Tuesday, December 20, 2011

Christmas 1944

Today's market place

My sister lived in Bristol. Her husband was away in the Malayan or Burmese jungle (I know not which) fighting alongside Ghurkhas, crawling through leach-infested jungle in the service of his Country. My mother and father sent me off to Bristol Temple Meads Station where I was met by my sister, my eight year old niece and her younger brother. I had a label tied to my lapel as if I was a parcel and I was placed under the charge of the train guard who was responsible for the contents of the guards van. It was a steam locomotive in those days. He carried red and green flags attached to short-handle staves. He waved the green one for the driver to start the train and quickly joined me in the van.

Artificial trees galore!

My sister lived in a small terrace house, which was a fifteen minute bus ride from the station. I thought her house was antiquated with its gas lighting. Even the street lamps were powered by gas, and before nightfall they were lit by the local lamplighter. He had a long pole with a flint striker at the top, and a hook for turning the gas on and off. Coal and wood fires provided heat in the house. That Christmas was my first away from home, but I was not in the least fretful, for I had the company of my niece and nephew, and a loving sister who was more like a second mother.


There was a real Christmas tree in the corner of the back room. It was decorated with tiny candles clipped to the ends of its branches, and there were also colourful baubles hanging from threads tied to the branches. Flickering flames from a Yule log were reflected from the tiled hearth. A long embroidered mantel was draped over a wrought iron shelf above the fireplace upon which there were a number of Christmas cards. Overhead paper chains were looped from each corner of the ceiling to a central roundel from which a pendant gas light hung.

My sister busied herself frying eggs and chips while we children were left to play. All of a sudden there was a loud crackling from the fireplace, and immediately one end of the mantle was alight. In alarm I called my sister who rapidly brought a bowl of water into the room and doused the flames. She calmly removed the remains of the mantel, replaced the cards and cleaned the hearth. Finally, she covered the fireplace with a metal mesh guard. The house could have been an inferno within minutes had she not acted so promptly.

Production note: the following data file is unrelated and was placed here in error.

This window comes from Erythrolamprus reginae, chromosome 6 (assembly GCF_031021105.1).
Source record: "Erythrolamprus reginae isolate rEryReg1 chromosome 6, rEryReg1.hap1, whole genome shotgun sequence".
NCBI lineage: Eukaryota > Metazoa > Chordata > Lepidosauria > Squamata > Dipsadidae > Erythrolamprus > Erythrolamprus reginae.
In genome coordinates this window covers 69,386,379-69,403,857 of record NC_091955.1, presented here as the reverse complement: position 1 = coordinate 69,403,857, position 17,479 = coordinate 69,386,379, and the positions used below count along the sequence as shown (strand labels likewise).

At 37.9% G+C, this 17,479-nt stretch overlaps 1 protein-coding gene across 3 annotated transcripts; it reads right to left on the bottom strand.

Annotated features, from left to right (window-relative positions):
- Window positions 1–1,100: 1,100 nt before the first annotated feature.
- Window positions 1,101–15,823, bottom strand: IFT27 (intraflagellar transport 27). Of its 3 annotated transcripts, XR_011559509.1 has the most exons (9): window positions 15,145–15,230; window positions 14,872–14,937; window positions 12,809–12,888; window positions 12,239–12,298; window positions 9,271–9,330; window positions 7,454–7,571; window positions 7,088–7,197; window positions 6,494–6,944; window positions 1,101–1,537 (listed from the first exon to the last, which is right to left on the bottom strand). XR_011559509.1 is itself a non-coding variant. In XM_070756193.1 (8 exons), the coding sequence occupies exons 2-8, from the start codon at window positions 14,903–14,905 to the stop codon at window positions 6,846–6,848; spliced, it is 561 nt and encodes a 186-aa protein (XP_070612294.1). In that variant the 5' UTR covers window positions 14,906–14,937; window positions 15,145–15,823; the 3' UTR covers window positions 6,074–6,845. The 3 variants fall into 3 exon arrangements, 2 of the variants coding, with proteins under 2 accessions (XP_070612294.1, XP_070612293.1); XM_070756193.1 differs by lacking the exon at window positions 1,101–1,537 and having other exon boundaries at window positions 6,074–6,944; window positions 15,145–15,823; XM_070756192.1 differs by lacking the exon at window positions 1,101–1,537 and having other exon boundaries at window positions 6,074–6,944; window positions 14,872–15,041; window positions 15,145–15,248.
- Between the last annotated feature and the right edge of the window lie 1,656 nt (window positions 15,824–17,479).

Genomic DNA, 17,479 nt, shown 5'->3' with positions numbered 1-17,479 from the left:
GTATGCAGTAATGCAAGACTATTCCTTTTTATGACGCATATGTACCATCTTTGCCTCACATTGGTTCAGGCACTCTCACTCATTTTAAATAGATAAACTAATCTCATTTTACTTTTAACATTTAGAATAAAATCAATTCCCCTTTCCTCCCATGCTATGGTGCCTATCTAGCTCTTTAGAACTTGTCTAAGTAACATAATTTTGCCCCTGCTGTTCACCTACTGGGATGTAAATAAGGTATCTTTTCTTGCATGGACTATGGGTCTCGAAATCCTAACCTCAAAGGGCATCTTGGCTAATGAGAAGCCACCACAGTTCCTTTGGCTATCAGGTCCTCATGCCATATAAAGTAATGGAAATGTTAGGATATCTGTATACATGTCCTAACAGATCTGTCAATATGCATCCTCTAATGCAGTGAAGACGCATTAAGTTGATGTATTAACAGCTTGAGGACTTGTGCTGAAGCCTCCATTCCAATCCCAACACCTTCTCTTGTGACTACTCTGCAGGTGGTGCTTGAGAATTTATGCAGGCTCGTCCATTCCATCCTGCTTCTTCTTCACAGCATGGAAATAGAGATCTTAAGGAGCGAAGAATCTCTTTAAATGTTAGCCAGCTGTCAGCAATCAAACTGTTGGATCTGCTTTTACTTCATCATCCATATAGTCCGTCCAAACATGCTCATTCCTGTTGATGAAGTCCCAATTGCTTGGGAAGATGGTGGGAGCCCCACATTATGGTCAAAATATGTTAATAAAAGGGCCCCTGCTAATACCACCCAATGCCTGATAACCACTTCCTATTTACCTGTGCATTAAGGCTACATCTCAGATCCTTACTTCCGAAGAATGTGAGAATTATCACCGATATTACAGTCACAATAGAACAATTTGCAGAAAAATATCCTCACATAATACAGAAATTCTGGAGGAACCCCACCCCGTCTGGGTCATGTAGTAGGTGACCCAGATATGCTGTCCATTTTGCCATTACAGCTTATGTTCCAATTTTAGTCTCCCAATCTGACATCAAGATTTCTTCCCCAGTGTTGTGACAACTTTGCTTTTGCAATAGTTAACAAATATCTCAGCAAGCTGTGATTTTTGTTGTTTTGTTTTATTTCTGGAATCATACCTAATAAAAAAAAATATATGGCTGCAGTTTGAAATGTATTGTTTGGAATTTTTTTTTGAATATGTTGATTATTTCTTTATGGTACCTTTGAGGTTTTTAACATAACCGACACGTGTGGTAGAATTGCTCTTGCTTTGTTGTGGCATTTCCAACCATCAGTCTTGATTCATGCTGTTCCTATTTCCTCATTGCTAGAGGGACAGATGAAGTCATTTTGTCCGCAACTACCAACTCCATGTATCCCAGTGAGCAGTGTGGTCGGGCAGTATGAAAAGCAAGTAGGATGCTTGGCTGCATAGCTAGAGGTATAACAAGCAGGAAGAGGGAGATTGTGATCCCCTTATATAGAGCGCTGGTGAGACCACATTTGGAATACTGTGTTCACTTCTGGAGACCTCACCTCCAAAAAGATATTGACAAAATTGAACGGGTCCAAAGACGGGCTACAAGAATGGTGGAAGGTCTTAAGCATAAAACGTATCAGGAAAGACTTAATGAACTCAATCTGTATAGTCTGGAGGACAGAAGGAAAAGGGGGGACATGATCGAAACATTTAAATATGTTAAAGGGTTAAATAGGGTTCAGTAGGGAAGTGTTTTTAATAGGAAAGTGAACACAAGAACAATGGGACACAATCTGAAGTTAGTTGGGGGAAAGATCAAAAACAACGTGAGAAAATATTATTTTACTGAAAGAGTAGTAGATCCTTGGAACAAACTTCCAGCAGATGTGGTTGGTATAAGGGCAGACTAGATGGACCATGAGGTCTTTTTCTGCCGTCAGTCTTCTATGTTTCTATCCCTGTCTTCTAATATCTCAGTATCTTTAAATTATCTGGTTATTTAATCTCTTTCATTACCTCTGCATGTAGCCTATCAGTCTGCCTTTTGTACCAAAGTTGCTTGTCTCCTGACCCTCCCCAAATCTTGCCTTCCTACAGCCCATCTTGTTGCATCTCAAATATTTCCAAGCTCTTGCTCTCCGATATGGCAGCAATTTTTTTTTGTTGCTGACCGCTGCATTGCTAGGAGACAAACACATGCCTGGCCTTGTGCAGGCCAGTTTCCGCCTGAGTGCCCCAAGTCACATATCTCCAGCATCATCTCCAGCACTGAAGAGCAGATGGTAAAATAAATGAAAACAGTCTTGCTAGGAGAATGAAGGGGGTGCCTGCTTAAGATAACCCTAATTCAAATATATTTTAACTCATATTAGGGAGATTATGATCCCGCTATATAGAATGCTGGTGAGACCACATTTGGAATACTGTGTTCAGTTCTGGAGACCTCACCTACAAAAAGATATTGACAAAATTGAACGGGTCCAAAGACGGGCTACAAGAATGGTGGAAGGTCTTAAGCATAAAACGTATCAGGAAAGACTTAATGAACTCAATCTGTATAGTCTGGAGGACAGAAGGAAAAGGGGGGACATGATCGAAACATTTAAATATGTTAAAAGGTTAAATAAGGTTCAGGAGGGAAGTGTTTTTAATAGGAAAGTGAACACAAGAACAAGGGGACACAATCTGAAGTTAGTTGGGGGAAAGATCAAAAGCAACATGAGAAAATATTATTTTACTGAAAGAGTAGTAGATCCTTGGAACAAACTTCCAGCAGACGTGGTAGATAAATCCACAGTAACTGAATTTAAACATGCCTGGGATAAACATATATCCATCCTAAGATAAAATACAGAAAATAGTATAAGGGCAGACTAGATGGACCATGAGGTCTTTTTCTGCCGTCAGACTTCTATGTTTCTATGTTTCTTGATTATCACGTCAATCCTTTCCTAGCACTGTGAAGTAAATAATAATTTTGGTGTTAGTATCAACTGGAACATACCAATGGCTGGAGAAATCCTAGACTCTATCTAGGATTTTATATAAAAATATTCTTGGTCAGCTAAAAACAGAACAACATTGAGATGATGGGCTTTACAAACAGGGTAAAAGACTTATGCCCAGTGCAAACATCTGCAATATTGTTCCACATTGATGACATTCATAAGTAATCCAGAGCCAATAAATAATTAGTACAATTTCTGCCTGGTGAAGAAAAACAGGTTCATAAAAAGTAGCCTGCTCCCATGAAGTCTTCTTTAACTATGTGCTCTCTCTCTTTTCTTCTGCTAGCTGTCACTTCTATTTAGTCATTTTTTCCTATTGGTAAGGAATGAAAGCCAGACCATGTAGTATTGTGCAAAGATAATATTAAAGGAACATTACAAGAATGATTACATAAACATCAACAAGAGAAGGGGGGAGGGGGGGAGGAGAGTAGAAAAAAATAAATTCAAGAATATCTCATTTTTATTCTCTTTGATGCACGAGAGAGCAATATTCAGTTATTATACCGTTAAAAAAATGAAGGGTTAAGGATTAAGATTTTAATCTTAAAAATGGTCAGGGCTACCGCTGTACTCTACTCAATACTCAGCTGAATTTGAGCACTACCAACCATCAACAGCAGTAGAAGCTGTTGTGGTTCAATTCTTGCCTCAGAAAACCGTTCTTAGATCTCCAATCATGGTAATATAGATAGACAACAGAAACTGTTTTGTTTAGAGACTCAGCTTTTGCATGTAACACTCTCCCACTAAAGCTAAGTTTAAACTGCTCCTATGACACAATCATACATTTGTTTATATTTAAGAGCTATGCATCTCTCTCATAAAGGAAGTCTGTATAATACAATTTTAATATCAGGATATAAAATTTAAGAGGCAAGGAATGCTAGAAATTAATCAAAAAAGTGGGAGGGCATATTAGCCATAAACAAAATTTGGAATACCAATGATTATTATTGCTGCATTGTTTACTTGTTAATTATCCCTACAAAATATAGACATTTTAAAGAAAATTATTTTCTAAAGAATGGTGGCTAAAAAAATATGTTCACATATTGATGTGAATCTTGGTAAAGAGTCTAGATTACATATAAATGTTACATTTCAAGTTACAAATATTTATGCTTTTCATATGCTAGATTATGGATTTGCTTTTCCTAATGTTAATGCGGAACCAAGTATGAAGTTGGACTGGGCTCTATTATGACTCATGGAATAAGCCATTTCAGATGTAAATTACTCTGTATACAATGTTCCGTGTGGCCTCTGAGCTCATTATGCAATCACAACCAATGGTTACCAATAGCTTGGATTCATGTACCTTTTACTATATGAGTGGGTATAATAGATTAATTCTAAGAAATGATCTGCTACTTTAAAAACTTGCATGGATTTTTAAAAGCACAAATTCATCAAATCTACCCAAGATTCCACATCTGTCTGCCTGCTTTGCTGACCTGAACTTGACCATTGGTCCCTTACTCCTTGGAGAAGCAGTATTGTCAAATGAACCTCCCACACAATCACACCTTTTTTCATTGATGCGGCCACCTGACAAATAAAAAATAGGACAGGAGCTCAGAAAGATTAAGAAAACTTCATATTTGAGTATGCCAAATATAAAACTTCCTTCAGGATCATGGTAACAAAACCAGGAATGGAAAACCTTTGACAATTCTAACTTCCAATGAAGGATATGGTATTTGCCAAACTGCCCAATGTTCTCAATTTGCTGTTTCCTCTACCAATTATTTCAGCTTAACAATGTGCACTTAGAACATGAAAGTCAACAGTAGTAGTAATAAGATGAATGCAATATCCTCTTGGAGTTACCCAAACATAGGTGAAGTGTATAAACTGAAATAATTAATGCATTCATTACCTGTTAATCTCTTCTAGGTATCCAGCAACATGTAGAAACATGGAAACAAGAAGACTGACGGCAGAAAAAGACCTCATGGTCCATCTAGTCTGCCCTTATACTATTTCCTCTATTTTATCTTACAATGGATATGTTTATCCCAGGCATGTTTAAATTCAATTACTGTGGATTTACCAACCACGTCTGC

It was Christmas Eve. Each of us was given a nylon stocking which we hung on the end of our metal frame beds. I slept in the box room. Early on Christmas morning we were woken by my sister and we eagerly found our stockings which we were not permitted to open until we gathered on the large double bed in the front bedroom. It was still dark outside. The gas lamp fluttered as it cast its feeble yellow glow. We groped inside our stockings and pulled out one item at time. They all contained identical articles: a small bag of liquorice allsorts, a party horn that made a duck-like quacking sound, a packet of wax crayons, a paper bag filled with hard-boiled sweets, a Christmas hat and an orange. In addition to our stockings there were parcels for sharing. We eagerly tore them open to reveal, cardboard puzzles, games of Snakes and Ladders, Ludo, Tiddlywinks, Draughts and drawing books.

Candles on the tree were carefully lit at dinnertime and again at teatime, but only for ten minutes or so at each meal. There was Christmas pudding with silver threepenny bits hidden in it at both meals. We played all day and had much fun. Our Christmas was to us a wonderful time, and over sixty years later, I remember it so well.


Illustrations are of stuff sold today.

Text for the Day

Luke 2:10, 11 'Then the angel said to them, "Do not be afraid, for behold, I bring you good tidings and great joy which will be to all people. For there is born to you this day in the City of David a Saviour, who is Christ the Lord.'

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